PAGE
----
Topological switching between an a-ß parallel protein and a remarkably helical molten globule.

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Partially folded protein species transiently exist during folding of most proteins. Often these species are molten globules, which may be on- or off-pathway to native protein. Molten globules have a substantial amount of secondary structure but lack virtually all the tertiary side-chain packing characteristic of natively folded proteins. These ensembles of interconverting conformers are prone to aggregation and potentially play a role in numerous devastating pathologies, and thus attract considerable attention. The molten globule that is observed during folding of apoflavodoxin from Azotobacter vinelandii is off-pathway, as it has to unfold before native protein can be formed. Here we report that this species can be trapped under nativelike conditions by substituting amino acid residue F44 by Y44, allowing spectroscopic characterization of its conformation. Whereas native apoflavodoxin contains a parallel ß-sheet surrounded by a-helices (i.e., the flavodoxin-like or a-ß parallel topology), it is shown that the molten globule has a totally different topology: it is helical and contains no ß-sheet. The presence of this remarkably nonnative species shows that single polypeptide sequences can code for distinct folds that swap upon changing conditions. Topological switching between unrelated protein structures is likely a general phenomenon in the protein structure universe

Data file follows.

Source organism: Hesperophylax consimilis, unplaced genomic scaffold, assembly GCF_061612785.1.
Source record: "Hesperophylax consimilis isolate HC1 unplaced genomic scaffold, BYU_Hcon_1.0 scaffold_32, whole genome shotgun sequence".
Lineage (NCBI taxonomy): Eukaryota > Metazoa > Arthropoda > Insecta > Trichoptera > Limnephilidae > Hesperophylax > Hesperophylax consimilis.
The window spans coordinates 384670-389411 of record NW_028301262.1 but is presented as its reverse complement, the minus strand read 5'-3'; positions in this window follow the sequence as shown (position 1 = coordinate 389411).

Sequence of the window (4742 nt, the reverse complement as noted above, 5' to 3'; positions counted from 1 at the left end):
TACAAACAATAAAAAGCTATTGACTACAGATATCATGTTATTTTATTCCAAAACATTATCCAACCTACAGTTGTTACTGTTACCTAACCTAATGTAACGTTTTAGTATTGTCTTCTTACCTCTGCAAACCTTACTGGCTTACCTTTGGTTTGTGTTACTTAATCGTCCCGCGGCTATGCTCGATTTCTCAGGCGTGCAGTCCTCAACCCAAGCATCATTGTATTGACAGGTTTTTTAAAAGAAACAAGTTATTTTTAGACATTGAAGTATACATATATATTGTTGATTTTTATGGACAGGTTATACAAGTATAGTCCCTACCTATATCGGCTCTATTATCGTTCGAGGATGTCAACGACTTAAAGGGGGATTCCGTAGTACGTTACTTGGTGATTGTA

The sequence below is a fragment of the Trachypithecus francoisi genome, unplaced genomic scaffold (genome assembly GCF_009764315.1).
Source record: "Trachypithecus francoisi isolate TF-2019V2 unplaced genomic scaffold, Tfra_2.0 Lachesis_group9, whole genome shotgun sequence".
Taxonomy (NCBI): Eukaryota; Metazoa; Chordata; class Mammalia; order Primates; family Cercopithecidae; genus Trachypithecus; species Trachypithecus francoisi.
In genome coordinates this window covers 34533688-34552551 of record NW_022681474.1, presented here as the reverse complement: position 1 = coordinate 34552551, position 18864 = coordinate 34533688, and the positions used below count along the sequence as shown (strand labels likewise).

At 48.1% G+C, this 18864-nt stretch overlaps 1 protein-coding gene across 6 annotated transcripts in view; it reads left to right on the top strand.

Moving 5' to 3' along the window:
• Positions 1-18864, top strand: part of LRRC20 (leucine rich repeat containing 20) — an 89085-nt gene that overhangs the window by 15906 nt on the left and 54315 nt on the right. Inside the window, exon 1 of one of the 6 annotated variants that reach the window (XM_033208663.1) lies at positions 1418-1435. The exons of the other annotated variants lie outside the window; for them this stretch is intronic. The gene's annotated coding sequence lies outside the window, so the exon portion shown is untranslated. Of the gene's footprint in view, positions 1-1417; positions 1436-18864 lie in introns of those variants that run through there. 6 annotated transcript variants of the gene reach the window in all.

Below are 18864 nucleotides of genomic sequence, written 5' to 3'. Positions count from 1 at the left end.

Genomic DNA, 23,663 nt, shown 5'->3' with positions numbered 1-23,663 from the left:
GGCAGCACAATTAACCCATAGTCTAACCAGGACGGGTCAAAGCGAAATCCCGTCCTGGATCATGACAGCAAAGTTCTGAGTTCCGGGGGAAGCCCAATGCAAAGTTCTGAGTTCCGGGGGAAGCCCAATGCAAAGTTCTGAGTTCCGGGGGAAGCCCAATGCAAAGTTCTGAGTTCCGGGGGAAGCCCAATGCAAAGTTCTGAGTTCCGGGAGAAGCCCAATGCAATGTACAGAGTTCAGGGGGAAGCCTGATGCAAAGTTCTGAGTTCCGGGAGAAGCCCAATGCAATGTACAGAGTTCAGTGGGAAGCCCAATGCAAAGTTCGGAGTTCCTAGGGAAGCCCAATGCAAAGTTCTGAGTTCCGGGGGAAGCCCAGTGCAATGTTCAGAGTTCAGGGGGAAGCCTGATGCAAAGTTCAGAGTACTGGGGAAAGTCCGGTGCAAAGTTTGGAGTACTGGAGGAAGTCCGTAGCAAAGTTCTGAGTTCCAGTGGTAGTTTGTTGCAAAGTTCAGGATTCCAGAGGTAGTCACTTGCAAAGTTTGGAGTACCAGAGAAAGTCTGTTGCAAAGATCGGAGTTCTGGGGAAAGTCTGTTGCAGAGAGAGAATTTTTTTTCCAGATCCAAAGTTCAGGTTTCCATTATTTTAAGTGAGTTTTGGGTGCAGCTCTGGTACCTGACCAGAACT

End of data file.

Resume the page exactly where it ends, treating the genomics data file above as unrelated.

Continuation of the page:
Original languageEnglish
Pages (from-to)8290-8295
JournalJournal of the American Chemical Society
Issue number23
Publication statusPublished - 2009


  • azotobacter-vinelandii apoflavodoxin
  • pathway folding intermediate
  • structural-characterization
  • on-pathway
  • unfolded molecules
  • hydrogen-exchange
  • energy landscape
  • flavodoxin-ii
  • state
  • apomyoglobin


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